Leibnitzian sentence example

leibnitzian
  • Also the following works are of importance, though not all expressly expounding the Leibnitzian point of view: cf.
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  • As empiricism had foundered on the difficulty of showing how our thoughts could be an object of sense experience, so Leibnitzian formalism foundered on that of understanding how the material of sense could be an object of thought.
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  • The Spinozistic parallelism of extension and thought, and the Leibnitzian parallelism of bodily motion and mental action, incited Schelling and Fechner.
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  • No realists, they came nearer to Spinozistic pantheism and to Leibnitzian monadism, but only on their idealistic side; for they would not allow that extension and body are different from thinking and mind.
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  • He accepted the Leibnitzian fallacy that unity is indivisibility, which led to the Leibnitzian analysis of material bodies into immaterial monads, indivisible and therefore unextended, and to the theory of monadic souls and entelechies.
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  • Secondly, he accepted the Leibnitzian hypothesis of immaterial elements without accepting their self-action.
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  • At this point, having rejected both the Newtonian mechanism of bodily substances and the Leibnitzian automatism of monadic substances, he flew to the Spinozistic unity of substance; except that, according to him, the one substance, God, is not extended at all, and is not merely thinking, but is a thinking, willing and acting spirit.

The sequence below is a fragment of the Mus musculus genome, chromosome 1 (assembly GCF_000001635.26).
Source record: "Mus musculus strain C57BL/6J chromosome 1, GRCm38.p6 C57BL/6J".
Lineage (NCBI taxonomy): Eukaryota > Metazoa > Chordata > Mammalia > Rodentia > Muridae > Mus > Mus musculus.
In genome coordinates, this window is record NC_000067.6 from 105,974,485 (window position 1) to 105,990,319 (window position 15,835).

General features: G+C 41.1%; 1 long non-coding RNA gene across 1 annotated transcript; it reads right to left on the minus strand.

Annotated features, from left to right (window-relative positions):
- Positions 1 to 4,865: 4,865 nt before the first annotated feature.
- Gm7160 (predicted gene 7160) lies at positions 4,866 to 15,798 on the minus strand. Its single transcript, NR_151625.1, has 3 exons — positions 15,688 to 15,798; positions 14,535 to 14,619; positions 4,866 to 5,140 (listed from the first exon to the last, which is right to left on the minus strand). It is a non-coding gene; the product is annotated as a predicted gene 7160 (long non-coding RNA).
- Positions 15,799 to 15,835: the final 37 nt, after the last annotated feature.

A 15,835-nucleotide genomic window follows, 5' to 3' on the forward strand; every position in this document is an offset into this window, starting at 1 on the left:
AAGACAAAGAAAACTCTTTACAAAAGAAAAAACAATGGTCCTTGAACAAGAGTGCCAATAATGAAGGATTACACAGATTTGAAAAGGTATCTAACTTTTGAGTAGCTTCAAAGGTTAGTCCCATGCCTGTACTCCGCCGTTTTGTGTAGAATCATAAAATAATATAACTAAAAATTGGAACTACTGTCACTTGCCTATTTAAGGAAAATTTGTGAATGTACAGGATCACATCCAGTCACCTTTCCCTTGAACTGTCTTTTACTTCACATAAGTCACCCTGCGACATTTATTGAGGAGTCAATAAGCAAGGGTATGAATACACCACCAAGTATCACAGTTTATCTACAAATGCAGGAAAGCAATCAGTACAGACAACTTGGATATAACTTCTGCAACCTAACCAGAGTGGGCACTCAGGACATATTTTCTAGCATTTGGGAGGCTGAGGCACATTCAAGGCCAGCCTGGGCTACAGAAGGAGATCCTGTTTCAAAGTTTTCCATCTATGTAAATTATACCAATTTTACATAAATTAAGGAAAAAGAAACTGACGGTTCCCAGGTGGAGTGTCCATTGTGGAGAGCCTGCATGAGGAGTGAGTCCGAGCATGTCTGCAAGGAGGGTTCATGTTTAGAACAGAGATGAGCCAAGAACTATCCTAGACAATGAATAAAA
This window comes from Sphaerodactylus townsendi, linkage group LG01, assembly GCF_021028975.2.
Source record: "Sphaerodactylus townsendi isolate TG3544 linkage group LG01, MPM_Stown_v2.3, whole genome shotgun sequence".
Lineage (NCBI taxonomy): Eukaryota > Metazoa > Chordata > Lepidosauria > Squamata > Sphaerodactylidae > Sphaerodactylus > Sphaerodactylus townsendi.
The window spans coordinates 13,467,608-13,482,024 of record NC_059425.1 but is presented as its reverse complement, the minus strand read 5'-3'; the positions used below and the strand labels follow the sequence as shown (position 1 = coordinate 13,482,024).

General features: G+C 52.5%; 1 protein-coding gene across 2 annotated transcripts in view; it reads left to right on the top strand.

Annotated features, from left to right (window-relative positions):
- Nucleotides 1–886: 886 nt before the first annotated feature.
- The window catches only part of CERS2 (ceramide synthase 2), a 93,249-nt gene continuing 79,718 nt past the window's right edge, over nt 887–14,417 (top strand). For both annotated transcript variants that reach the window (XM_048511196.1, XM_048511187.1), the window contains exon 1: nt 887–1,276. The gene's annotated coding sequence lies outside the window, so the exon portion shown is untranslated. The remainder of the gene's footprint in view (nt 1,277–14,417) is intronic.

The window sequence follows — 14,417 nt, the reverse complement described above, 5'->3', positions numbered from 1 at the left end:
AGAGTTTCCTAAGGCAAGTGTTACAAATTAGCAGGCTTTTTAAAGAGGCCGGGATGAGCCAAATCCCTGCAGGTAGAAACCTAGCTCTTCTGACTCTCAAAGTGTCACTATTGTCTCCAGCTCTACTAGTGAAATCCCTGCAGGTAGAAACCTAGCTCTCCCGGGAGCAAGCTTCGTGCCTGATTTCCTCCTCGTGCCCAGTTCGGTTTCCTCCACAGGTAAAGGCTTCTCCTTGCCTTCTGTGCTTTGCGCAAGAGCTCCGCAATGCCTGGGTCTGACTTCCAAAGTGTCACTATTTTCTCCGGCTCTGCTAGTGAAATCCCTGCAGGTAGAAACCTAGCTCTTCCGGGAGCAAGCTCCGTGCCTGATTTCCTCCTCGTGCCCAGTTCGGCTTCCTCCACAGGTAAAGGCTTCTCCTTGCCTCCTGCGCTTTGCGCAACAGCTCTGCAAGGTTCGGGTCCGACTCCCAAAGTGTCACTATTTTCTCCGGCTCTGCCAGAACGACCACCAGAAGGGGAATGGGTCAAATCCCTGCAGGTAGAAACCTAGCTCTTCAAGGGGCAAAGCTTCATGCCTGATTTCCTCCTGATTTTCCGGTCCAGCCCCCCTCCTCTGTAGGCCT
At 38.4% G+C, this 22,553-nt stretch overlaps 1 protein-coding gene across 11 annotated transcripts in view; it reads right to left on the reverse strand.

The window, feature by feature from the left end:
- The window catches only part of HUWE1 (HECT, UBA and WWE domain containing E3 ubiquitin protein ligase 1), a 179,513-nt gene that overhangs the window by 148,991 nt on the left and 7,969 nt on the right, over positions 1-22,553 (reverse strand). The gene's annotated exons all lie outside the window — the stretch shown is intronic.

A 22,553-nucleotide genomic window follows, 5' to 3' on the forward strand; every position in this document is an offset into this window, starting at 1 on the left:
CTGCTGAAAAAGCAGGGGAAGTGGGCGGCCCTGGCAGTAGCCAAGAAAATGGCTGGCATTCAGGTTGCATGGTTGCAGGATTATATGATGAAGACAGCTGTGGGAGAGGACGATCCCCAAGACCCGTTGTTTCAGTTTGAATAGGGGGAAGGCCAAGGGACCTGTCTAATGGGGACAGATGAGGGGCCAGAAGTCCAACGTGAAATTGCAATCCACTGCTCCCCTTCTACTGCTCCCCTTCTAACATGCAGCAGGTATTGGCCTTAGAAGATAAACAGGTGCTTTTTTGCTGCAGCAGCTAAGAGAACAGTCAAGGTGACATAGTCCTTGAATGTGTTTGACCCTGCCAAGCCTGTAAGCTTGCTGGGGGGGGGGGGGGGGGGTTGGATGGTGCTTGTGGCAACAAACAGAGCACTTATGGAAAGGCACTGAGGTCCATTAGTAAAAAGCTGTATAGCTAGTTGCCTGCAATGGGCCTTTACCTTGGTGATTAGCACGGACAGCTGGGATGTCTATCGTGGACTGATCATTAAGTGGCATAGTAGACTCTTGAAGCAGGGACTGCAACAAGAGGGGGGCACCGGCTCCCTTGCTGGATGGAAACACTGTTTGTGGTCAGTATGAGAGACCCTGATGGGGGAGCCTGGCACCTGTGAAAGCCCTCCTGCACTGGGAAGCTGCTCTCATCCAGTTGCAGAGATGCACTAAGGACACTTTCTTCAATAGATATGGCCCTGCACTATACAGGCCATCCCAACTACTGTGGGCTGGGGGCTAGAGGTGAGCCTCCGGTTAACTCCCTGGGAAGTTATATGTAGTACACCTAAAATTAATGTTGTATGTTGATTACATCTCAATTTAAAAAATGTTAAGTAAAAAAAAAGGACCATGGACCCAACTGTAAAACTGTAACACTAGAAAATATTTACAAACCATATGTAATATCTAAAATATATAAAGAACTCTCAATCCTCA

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  • Both, however, used this influence freely; and, whereas Lotze used the Leibnitzian argument from indivisibility to deduce indivisible elements and souls, Fechner used the Leibnitzian hypotheses of universal perception and parallelism of motions and perceptions, in the light of the .Schellingian identification of physical and psychical, to evolve a world-view (Weltansicht) containing something which was neither Leibnitz nor Schelling.
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  • Herbart and Lotze, both deeply affected by the Leibnitzian hypothesis of indivisible monads, supposed that man's soul is seated at a central point in the brain; and Lotze supposed that this supposition is necessary to explain the unity of consciousness.
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  • But, in thus adapting to his own purposes the Leibnitzian analysis of material into immaterial, he drew his own conclusions according to his own metaphysics, which required that the supposed centres of force are not Leibnitzian " monads," nor Herbartian " reals," nor divine modifications such as Lotze afterwards supposed, but are elements of a system which in outer aspect is bodily and in inner aspect is spiritual, and obeying laws of spirit.
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  • Thus his metaphysics is Leibnitzian, like that of Lotze, and yet is opposed to the most characteristic feature of monadology - the percipient indivisible monad.
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  • But, unfortunately for Fechner, the very opposite conclusion followed from the presuppositions of his parallelistic metaphysics, and from the Leibnitzian view of the conservation of energy, which he was the first in our time to use in order to argue that a physical cause cannot produce a psychical effect, on the ground that physical energy must be exactly replaced by physical energy.
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  • At the same time, like Cousin, his works show a tendency to underrate body, tending as they do to the Leibnitzian analysis of the material into the immaterial, and to the supposition that the unity of the body is only given by the soul.